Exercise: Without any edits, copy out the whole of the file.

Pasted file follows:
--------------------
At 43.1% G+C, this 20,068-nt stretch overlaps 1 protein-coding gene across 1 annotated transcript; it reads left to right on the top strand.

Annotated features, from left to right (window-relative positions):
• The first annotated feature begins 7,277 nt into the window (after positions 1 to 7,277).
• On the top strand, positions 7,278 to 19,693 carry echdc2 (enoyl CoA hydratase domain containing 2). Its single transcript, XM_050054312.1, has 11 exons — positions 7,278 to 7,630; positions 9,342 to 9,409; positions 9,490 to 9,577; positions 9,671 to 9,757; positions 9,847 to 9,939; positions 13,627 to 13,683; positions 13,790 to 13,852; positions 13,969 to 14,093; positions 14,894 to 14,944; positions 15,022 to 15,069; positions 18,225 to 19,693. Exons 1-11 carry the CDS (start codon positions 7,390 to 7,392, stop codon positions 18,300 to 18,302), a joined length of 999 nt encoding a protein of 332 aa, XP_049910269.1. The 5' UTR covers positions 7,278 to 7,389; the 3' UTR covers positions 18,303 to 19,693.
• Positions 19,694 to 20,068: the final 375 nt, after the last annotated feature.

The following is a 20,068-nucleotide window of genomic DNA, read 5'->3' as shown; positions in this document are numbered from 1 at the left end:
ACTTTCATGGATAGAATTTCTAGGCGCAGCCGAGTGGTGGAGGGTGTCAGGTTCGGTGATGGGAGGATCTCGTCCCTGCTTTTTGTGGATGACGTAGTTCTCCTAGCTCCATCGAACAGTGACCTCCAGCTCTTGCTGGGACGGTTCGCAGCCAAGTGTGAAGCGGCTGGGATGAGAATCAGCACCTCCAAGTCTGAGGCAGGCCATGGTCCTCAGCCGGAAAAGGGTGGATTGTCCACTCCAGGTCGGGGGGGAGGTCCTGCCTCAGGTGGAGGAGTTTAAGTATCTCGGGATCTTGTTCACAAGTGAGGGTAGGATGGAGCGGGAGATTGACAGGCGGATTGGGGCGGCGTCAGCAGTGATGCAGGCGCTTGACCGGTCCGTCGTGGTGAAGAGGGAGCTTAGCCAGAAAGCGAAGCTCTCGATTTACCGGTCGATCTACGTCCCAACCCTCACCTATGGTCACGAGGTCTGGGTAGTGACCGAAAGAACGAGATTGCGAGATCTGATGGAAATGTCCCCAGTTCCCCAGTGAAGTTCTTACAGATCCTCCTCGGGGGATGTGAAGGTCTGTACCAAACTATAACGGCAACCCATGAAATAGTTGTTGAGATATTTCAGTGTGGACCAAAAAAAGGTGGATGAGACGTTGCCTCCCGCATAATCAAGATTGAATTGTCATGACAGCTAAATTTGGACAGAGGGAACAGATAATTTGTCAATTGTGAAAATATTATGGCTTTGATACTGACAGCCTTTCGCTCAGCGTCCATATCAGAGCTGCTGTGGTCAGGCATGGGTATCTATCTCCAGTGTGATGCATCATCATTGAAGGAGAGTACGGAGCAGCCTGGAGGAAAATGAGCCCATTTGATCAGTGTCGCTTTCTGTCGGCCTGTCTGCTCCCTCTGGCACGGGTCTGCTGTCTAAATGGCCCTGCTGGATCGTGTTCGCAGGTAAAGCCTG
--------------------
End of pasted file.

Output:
At 43.1% G+C, this 20,068-nt stretch overlaps 1 protein-coding gene across 1 annotated transcript; it reads left to right on the top strand.

Annotated features, from left to right (window-relative positions):
• The first annotated feature begins 7,277 nt into the window (after positions 1 to 7,277).
• On the top strand, positions 7,278 to 19,693 carry echdc2 (enoyl CoA hydratase domain containing 2). Its single transcript, XM_050054312.1, has 11 exons — positions 7,278 to 7,630; positions 9,342 to 9,409; positions 9,490 to 9,577; positions 9,671 to 9,757; positions 9,847 to 9,939; positions 13,627 to 13,683; positions 13,790 to 13,852; positions 13,969 to 14,093; positions 14,894 to 14,944; positions 15,022 to 15,069; positions 18,225 to 19,693. Exons 1-11 carry the CDS (start codon positions 7,390 to 7,392, stop codon positions 18,300 to 18,302), a joined length of 999 nt encoding a protein of 332 aa, XP_049910269.1. The 5' UTR covers positions 7,278 to 7,389; the 3' UTR covers positions 18,303 to 19,693.
• Positions 19,694 to 20,068: the final 375 nt, after the last annotated feature.

The following is a 20,068-nucleotide window of genomic DNA, read 5'->3' as shown; positions in this document are numbered from 1 at the left end:
ACTTTCATGGATAGAATTTCTAGGCGCAGCCGAGTGGTGGAGGGTGTCAGGTTCGGTGATGGGAGGATCTCGTCCCTGCTTTTTGTGGATGACGTAGTTCTCCTAGCTCCATCGAACAGTGACCTCCAGCTCTTGCTGGGACGGTTCGCAGCCAAGTGTGAAGCGGCTGGGATGAGAATCAGCACCTCCAAGTCTGAGGCAGGCCATGGTCCTCAGCCGGAAAAGGGTGGATTGTCCACTCCAGGTCGGGGGGGAGGTCCTGCCTCAGGTGGAGGAGTTTAAGTATCTCGGGATCTTGTTCACAAGTGAGGGTAGGATGGAGCGGGAGATTGACAGGCGGATTGGGGCGGCGTCAGCAGTGATGCAGGCGCTTGACCGGTCCGTCGTGGTGAAGAGGGAGCTTAGCCAGAAAGCGAAGCTCTCGATTTACCGGTCGATCTACGTCCCAACCCTCACCTATGGTCACGAGGTCTGGGTAGTGACCGAAAGAACGAGATTGCGAGATCTGATGGAAATGTCCCCAGTTCCCCAGTGAAGTTCTTACAGATCCTCCTCGGGGGATGTGAAGGTCTGTACCAAACTATAACGGCAACCCATGAAATAGTTGTTGAGATATTTCAGTGTGGACCAAAAAAAGGTGGATGAGACGTTGCCTCCCGCATAATCAAGATTGAATTGTCATGACAGCTAAATTTGGACAGAGGGAACAGATAATTTGTCAATTGTGAAAATATTATGGCTTTGATACTGACAGCCTTTCGCTCAGCGTCCATATCAGAGCTGCTGTGGTCAGGCATGGGTATCTATCTCCAGTGTGATGCATCATCATTGAAGGAGAGTACGGAGCAGCCTGGAGGAAAATGAGCCCATTTGATCAGTGTCGCTTTCTGTCGGCCTGTCTGCTCCCTCTGGCACGGGTCTGCTGTCTAAATGGCCCTGCTGGATCGTGTTCGCAGGTAAAGCCTG